2. do your homework; internalize a few ideas
The best suggestion I have then for posing someone, is for them to mirror your movement and positioning … which doesn’t work at all if you have no idea where to start.
It is good homework then for YOU to practice in front of a mirror. See if a specific pose or idea works.
- What can you change about the position of your hands and feet to improve the pose?
- If you hold your arm in a certain way while looking at it in the mirror, is there a fore-shortening effect?
- What happens if you bend your knee in a certain way?
And so on. Explore. I know it might sound silly, but there is no real way you can pose someone else if YOU have no idea how to do it. Your instruction will be hollow advice to someone who has no idea how to pose themselves. So this comes right back to the initial advice – get in there and be active.
It is also a good idea to look at clothing catalogs as an example. The poses shown in that link are fairly simple – but they work. Internalize a few ideas so that you can use them at a later date. If you have a dozen or so simple poses to use as reference, then you can more easily improvise from there.
3. give your subject feedback and positive instruction
Regular readers will immediately recognize Anelisa, who is my favorite model to work with. She is energetic and has a great personality. She constantly changes her positioning and movement; changing between shutter clicks, making every moment different.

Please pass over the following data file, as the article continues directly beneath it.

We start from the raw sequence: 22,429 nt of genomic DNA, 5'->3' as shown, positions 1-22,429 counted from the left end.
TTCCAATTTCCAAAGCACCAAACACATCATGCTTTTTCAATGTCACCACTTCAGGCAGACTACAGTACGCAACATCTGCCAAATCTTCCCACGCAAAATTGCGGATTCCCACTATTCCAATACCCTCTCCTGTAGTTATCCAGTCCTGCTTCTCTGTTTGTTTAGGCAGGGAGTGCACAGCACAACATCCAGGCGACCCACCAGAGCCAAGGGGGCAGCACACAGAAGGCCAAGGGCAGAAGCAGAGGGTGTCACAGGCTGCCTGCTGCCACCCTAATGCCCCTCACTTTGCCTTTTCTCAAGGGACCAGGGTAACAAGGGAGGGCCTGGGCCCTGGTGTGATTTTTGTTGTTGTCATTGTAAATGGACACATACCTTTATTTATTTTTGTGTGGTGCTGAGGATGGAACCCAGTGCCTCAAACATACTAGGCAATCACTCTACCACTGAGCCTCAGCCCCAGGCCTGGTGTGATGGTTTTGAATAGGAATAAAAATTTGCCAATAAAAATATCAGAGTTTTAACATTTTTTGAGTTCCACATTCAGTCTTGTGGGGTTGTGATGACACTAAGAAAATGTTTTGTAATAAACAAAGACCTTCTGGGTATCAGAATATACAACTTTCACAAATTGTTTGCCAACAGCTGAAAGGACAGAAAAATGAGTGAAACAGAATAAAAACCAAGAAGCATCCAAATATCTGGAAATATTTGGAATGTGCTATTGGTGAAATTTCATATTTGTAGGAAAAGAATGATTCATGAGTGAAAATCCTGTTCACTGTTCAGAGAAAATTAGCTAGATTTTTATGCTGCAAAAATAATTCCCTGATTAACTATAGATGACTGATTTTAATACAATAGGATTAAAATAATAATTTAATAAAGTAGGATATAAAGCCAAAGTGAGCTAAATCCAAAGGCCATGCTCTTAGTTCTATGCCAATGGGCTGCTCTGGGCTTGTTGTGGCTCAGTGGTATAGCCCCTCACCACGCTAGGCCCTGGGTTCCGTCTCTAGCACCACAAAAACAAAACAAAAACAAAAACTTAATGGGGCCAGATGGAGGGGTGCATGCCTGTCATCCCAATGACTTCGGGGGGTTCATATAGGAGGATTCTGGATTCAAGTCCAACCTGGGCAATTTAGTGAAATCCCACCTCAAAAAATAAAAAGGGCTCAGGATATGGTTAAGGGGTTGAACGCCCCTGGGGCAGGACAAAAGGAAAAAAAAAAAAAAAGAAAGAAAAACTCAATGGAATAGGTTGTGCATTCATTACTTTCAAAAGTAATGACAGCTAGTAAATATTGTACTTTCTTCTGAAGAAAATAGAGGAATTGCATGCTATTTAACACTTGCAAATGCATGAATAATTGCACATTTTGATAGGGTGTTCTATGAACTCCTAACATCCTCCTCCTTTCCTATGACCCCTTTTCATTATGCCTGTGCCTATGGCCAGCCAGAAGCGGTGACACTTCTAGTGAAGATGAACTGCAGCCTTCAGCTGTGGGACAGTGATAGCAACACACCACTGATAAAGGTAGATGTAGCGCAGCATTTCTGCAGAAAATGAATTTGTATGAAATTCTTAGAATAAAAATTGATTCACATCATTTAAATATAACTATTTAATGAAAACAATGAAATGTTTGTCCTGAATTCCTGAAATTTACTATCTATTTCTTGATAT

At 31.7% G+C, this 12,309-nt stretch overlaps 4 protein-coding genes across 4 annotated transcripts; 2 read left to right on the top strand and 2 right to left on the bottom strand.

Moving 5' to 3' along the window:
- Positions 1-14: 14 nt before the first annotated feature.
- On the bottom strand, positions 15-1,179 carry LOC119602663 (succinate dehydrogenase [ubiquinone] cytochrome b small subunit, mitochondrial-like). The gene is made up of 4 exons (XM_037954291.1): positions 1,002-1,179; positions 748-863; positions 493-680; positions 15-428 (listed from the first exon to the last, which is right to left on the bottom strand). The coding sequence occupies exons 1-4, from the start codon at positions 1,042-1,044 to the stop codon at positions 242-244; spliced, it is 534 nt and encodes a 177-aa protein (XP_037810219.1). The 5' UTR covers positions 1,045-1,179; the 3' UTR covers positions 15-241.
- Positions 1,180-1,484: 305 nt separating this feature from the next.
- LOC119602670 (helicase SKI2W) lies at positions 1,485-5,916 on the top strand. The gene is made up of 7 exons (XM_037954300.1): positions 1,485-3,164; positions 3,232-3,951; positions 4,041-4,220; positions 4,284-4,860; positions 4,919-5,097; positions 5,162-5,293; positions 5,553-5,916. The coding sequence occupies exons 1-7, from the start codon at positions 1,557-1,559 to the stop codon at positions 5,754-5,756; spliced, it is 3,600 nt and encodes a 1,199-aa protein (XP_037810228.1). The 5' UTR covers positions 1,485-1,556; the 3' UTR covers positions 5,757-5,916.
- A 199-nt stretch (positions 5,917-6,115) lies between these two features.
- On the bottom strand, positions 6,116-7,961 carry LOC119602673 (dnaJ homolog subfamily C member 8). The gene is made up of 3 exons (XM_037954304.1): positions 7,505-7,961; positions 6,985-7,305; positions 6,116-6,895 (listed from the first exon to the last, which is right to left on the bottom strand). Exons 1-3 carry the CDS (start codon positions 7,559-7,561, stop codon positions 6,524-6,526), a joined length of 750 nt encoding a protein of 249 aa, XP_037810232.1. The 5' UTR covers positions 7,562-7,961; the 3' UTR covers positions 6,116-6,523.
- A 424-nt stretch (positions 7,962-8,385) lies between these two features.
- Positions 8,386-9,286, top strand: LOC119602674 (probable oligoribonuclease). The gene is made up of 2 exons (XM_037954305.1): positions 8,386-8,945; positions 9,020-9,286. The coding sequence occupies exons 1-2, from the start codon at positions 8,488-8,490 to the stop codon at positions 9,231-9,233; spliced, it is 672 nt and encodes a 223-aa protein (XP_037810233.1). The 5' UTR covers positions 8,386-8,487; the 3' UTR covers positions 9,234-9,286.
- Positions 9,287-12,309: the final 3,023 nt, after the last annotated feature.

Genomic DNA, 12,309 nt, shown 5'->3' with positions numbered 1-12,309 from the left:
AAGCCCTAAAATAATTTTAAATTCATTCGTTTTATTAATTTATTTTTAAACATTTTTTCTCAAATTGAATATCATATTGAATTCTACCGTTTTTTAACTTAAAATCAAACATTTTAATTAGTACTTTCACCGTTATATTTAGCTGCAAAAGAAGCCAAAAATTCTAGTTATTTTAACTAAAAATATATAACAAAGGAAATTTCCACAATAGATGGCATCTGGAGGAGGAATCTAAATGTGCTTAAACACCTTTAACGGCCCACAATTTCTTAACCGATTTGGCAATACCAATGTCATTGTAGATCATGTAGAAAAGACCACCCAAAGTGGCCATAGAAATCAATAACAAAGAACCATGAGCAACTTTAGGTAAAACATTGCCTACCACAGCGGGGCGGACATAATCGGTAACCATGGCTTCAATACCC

She also comes up with ideas, and this makes her great to collaborate with. This brings up a very important point …
give your subject / model feedback and positive instruction
Your subjects most likely have no idea what you’re seeing through your camera. They have no idea how you are framing them in relation to the background. So quite often it might not make sense to your subject why you chose *this* particular spot for them to stand in.
This is where digital cameras are fantastic – they offer the opportunity for you to show your subject what you’re getting. It is a great boost for their self-confidence, and a great boost in their confidence in you as the photographer. It’s all about the collaboration between photographer and subject. Seeing how they appear in the photograph, is also of immeasurable help to your subject in seeing if they want to change something.
The key is to make your subject comfortable about working with you, and finding the setting for them.
I worked with another photographer some time last year on a shoot. He’d set up a shot .. and then would look at his camera’s preview, and go, “Hmmm, this is not working for me.” .. and then set up something else. I felt it just didn’t help much, since it does nothing to reinforce the model’s confidence. It could even be misconstrued by the model as being critical of her.
Much better to show the model what you got in your camera, and how you want to adjust something in the set up. Or explain how the way YOU set it up, didn’t quite work, and that she is doing great .. but you want to change things up a little bit, or move on to another spot.
That reinforcement and encouragement is subtle, but I feel it helps keep the rhythm of the shoot going.
Finally, a quick note about people skills, although much of it is self-evident advice:
- Keep a professional demeanor, but make it fun. Keep it relaxed.
- Give instruction to your subjects. Help them adjust to what you want.
- Talk to them. Give feedback, and keep it light.
- If you work with a model, pay for lunch or coffee.
- Be enthusiastic.